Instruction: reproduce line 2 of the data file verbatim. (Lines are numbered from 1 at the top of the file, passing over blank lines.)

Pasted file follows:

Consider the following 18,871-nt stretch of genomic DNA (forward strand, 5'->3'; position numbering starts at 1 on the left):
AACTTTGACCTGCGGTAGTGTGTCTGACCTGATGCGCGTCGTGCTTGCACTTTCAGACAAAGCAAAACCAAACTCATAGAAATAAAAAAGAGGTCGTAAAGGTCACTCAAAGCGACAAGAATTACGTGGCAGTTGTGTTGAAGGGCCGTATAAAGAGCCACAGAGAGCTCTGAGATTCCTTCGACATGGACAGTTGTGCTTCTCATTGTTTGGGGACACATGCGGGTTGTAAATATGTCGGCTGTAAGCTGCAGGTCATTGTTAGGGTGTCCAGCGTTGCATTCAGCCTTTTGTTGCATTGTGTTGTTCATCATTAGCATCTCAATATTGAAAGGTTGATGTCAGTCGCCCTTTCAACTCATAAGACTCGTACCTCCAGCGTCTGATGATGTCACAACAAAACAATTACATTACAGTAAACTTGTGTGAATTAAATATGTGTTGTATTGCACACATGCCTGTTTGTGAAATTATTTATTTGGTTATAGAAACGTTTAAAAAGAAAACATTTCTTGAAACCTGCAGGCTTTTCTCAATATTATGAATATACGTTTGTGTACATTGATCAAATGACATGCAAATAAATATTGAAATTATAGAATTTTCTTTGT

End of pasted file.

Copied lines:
AACTTTGACCTGCGGTAGTGTGTCTGACCTGATGCGCGTCGTGCTTGCACTTTCAGACAAAGCAAAACCAAACTCATAGAAATAAAAAAGAGGTCGTAAAGGTCACTCAAAGCGACAAGAATTACGTGGCAGTTGTGTTGAAGGGCCGTATAAAGAGCCACAGAGAGCTCTGAGATTCCTTCGACATGGACAGTTGTGCTTCTCATTGTTTGGGGACACATGCGGGTTGTAAATATGTCGGCTGTAAGCTGCAGGTCATTGTTAGGGTGTCCAGCGTTGCATTCAGCCTTTTGTTGCATTGTGTTGTTCATCATTAGCATCTCAATATTGAAAGGTTGATGTCAGTCGCCCTTTCAACTCATAAGACTCGTACCTCCAGCGTCTGATGATGTCACAACAAAACAATTACATTACAGTAAACTTGTGTGAATTAAATATGTGTTGTATTGCACACATGCCTGTTTGTGAAATTATTTATTTGGTTATAGAAACGTTTAAAAAGAAAACATTTCTTGAAACCTGCAGGCTTTTCTCAATATTATGAATATACGTTTGTGTACATTGATCAAATGACATGCAAATAAATATTGAAATTATAGAATTTTCTTTGT